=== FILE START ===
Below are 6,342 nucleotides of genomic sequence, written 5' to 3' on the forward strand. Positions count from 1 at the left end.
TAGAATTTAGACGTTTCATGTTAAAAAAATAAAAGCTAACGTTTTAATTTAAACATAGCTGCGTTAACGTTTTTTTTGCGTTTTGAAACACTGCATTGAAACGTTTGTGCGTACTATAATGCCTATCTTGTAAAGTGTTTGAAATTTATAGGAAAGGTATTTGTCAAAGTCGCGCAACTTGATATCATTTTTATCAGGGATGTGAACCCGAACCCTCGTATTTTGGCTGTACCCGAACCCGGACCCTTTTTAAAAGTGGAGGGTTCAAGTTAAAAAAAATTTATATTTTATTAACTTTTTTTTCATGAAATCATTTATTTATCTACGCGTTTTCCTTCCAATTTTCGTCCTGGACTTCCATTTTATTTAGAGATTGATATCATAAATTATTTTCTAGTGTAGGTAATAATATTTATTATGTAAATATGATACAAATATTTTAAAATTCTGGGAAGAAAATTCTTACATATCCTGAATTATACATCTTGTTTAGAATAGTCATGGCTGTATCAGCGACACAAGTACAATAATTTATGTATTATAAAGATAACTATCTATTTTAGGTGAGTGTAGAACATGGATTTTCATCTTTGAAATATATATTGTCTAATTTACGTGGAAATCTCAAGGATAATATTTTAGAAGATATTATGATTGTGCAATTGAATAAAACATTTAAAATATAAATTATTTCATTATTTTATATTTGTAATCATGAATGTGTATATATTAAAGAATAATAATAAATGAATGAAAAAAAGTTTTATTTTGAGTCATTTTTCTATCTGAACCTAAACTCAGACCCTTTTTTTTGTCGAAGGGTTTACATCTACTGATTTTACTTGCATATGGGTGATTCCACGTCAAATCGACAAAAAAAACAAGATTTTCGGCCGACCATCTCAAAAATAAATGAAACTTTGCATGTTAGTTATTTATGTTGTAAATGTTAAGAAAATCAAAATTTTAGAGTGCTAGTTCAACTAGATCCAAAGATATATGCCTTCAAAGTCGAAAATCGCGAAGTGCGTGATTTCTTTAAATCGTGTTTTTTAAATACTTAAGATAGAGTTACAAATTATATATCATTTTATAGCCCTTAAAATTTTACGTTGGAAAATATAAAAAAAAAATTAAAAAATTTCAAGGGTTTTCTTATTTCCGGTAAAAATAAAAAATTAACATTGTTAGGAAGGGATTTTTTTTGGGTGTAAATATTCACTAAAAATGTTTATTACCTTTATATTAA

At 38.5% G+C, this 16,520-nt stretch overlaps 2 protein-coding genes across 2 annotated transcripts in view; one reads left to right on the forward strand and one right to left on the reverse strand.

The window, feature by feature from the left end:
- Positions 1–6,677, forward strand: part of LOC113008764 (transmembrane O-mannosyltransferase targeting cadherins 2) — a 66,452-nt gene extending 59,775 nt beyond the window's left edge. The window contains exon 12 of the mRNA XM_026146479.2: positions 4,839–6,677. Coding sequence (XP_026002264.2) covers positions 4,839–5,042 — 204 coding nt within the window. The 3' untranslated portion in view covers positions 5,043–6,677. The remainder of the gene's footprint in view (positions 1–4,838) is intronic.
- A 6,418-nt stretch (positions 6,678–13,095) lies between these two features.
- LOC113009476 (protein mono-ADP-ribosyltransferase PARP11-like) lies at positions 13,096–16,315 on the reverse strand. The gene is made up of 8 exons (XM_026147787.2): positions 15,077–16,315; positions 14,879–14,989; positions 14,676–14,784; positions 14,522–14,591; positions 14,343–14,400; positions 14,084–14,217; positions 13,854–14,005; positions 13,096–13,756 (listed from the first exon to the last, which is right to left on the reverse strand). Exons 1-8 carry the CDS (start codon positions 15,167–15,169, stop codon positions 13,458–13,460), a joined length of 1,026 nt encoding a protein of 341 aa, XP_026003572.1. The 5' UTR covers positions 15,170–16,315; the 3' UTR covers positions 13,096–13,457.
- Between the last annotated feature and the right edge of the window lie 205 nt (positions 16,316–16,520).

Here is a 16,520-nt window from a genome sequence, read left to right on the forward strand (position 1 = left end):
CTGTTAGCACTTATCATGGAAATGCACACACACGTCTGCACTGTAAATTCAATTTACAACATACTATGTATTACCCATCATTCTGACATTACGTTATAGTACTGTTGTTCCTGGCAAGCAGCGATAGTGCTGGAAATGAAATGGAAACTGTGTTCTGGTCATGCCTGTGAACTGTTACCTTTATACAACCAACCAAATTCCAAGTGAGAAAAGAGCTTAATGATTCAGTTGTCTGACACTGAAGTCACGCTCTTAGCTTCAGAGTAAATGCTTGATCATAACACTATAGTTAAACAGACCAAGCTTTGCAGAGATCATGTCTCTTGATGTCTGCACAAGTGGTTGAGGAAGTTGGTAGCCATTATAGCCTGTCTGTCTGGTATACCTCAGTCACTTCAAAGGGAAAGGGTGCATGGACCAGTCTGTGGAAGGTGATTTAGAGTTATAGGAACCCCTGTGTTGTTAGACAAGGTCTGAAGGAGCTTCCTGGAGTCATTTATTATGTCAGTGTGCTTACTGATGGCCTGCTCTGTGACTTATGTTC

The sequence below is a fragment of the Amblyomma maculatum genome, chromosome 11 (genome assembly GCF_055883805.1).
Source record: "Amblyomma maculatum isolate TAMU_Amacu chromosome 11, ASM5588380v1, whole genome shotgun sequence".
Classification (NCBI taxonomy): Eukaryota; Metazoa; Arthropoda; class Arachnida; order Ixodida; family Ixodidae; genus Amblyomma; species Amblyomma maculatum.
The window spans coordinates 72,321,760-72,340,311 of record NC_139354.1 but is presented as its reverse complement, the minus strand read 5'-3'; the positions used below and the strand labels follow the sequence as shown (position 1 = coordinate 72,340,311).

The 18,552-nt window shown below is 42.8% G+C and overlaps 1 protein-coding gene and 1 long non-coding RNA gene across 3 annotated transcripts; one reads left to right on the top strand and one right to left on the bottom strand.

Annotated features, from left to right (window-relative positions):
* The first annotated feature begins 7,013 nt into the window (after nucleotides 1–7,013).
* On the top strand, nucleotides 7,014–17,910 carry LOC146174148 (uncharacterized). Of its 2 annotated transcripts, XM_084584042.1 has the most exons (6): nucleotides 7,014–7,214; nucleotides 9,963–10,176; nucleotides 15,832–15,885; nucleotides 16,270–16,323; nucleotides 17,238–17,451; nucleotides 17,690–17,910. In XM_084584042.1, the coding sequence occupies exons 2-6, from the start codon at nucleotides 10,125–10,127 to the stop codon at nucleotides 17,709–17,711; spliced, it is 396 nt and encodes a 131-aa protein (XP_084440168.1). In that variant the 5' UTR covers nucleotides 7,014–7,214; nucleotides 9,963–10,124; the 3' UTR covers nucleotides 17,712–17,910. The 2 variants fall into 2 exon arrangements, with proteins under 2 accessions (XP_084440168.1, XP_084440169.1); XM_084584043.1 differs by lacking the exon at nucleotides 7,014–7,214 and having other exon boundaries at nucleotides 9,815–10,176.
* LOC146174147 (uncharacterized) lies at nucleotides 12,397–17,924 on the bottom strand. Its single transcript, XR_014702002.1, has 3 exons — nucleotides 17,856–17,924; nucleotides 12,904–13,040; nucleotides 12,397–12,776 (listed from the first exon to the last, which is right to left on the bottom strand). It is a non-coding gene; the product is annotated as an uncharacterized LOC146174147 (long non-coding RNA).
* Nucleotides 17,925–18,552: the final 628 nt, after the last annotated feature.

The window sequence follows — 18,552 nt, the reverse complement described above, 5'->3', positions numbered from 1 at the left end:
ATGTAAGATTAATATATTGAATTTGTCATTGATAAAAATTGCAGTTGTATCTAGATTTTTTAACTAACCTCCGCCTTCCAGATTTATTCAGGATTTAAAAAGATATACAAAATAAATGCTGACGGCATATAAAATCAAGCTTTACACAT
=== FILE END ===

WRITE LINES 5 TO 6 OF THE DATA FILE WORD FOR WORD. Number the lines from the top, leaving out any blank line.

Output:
- Positions 1–6,677, forward strand: part of LOC113008764 (transmembrane O-mannosyltransferase targeting cadherins 2) — a 66,452-nt gene extending 59,775 nt beyond the window's left edge. The window contains exon 12 of the mRNA XM_026146479.2: positions 4,839–6,677. Coding sequence (XP_026002264.2) covers positions 4,839–5,042 — 204 coding nt within the window. The 3' untranslated portion in view covers positions 5,043–6,677. The remainder of the gene's footprint in view (positions 1–4,838) is intronic.
- A 6,418-nt stretch (positions 6,678–13,095) lies between these two features.